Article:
At the end of my talk yesterday, one of the attendees pointed out that Python 3.0 was released that very same day. In joking fashion, he asked, “Do you support it?” I chuckled and did explain that currently we were supporting 2.4 and 2.5 because essentially, that is what I have personally ran the automated test suite against. I hadn’t been able to run it against 2.6 yet, but intend to do that at some time. I would like to cover as much as possible, but there will definitely be limits to what is possible with a single baseline. Of course this begs the question: what DO you do when you hit that limit?
We need to determine how much interest there is, because it will demand we maintain multiple branches of Spring Python. That gets costly. I discussed this point over lunch with Russ, and he agreed with me that our primary interest is to support production systems. I believe that most people are NOT jumping rapidly to Python 3.0, so…why should we?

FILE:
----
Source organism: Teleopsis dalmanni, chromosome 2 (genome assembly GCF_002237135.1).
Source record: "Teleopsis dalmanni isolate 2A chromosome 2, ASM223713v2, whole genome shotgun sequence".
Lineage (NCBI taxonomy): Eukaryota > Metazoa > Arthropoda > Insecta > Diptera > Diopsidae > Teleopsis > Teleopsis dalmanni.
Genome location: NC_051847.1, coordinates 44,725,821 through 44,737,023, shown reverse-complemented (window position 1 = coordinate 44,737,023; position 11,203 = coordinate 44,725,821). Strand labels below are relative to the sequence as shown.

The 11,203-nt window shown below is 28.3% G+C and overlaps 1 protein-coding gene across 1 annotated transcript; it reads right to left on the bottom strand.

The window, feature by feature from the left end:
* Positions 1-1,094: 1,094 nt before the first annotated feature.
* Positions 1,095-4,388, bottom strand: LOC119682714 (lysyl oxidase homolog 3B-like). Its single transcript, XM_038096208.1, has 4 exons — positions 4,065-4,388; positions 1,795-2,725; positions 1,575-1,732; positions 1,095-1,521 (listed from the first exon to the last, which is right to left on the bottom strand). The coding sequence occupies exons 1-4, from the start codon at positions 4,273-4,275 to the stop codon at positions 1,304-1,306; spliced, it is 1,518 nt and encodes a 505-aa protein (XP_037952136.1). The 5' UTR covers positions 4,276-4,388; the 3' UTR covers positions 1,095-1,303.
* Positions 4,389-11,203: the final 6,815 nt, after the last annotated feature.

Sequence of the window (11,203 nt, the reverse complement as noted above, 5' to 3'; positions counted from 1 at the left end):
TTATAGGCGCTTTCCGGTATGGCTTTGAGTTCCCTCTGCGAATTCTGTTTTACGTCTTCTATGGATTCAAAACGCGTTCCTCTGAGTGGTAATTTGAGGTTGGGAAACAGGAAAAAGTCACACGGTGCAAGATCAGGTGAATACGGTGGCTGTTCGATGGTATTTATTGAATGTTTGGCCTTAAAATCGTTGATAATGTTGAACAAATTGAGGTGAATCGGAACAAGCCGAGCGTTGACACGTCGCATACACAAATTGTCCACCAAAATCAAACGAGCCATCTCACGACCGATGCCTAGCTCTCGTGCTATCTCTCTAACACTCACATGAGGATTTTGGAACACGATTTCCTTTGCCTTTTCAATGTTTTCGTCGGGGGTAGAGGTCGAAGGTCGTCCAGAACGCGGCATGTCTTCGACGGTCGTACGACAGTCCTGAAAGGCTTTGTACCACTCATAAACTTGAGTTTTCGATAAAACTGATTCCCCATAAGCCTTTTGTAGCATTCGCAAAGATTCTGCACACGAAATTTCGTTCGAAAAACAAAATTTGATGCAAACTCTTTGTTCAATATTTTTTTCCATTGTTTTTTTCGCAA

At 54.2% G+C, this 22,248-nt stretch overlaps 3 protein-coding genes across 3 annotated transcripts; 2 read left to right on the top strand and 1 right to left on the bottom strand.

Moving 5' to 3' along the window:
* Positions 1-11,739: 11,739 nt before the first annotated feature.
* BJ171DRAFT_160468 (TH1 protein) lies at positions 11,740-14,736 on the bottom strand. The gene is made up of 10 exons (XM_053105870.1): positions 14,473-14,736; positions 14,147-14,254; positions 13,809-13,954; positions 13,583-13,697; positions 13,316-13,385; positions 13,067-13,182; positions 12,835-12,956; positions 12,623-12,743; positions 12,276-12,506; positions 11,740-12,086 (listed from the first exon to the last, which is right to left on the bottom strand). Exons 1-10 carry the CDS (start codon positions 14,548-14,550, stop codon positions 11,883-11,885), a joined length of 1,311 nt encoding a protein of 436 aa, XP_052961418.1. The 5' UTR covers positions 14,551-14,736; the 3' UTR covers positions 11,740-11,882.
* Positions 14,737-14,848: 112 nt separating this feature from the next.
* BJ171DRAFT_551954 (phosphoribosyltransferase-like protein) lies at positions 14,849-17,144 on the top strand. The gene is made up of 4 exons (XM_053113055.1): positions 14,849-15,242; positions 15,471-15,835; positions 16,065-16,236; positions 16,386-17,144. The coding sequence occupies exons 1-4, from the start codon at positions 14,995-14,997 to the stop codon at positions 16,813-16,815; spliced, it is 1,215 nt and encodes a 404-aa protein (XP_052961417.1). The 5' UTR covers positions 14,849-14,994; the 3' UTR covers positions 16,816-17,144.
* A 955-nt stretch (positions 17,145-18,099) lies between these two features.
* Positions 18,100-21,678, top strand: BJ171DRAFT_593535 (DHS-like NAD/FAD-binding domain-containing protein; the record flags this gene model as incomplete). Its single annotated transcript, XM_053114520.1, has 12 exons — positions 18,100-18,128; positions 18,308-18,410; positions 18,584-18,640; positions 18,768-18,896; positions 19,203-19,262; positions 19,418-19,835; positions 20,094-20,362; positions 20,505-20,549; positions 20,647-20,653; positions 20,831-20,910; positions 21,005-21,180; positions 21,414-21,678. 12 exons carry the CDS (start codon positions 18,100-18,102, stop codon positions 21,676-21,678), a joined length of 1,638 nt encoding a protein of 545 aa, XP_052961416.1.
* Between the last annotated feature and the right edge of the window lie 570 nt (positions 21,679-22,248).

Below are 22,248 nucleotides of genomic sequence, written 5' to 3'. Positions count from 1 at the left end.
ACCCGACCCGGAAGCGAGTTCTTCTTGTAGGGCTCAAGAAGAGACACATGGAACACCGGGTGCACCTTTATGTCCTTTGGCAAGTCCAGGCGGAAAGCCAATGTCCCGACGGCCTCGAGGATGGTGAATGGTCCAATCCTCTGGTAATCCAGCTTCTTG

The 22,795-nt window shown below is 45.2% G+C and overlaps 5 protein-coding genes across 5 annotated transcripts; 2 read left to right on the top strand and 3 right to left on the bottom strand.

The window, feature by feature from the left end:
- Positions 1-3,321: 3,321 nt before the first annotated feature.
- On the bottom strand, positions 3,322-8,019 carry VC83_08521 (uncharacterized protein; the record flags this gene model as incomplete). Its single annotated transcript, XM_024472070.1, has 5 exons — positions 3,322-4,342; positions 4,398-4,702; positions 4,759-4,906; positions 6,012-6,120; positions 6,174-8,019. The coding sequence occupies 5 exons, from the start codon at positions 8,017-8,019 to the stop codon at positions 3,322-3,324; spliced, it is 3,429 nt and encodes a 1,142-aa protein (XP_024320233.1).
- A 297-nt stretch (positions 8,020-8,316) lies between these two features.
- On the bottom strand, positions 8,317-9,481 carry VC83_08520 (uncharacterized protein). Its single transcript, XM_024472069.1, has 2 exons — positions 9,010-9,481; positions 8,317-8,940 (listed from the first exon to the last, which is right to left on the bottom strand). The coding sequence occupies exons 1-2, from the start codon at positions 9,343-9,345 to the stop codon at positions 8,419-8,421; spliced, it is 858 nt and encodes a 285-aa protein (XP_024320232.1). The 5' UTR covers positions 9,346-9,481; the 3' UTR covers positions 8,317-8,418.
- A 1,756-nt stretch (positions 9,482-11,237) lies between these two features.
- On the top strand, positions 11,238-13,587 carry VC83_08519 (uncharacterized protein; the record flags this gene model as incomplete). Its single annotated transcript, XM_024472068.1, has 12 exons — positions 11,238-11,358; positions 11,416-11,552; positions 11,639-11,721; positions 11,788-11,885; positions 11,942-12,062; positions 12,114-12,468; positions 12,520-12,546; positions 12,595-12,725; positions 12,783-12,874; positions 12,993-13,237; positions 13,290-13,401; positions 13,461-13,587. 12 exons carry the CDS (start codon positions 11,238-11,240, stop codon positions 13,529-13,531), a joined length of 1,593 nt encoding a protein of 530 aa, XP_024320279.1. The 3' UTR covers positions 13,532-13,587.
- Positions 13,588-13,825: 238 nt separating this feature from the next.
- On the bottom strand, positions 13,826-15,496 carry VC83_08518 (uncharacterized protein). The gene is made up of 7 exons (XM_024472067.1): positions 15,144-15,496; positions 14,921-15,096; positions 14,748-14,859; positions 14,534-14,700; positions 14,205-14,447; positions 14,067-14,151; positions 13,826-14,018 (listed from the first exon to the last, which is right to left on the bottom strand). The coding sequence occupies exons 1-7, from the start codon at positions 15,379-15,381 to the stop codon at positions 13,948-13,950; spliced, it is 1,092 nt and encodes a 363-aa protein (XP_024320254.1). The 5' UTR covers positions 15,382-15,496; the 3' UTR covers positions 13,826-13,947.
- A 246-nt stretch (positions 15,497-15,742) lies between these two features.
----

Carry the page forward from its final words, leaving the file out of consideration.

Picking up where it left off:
This is the same problem Spring Java has to deal with in regard to supporting Java 1.3, 1.4, 5, and 6. Spring 2.5 is currently supporting Java 1.3-1.4 with most classes. They also have additional classes to support Java 5/6. However, Spring 3.0 is going to move up to Java 5 and drop support for the older JVMs. This gives them the space to remove some older code, make other code fully utilize generics, etc. Like always, if you buy a support contract, SpringSource will certainly support you on an older JVM. But, they can’t hold the entire framework up forever, so they are following what the industry is using, any many have moved up to Java 5.
Likewise, Spring Python is following the Python industry, and Python 3.0 is a little too new. Don’t get me wrong. We’ll check it out. Perhaps it works out of the box for us, because we haven’t used too much yet. Still, there are lots of features we want to get implemented that are way more pragmatic and useful than supporting Python 3.0.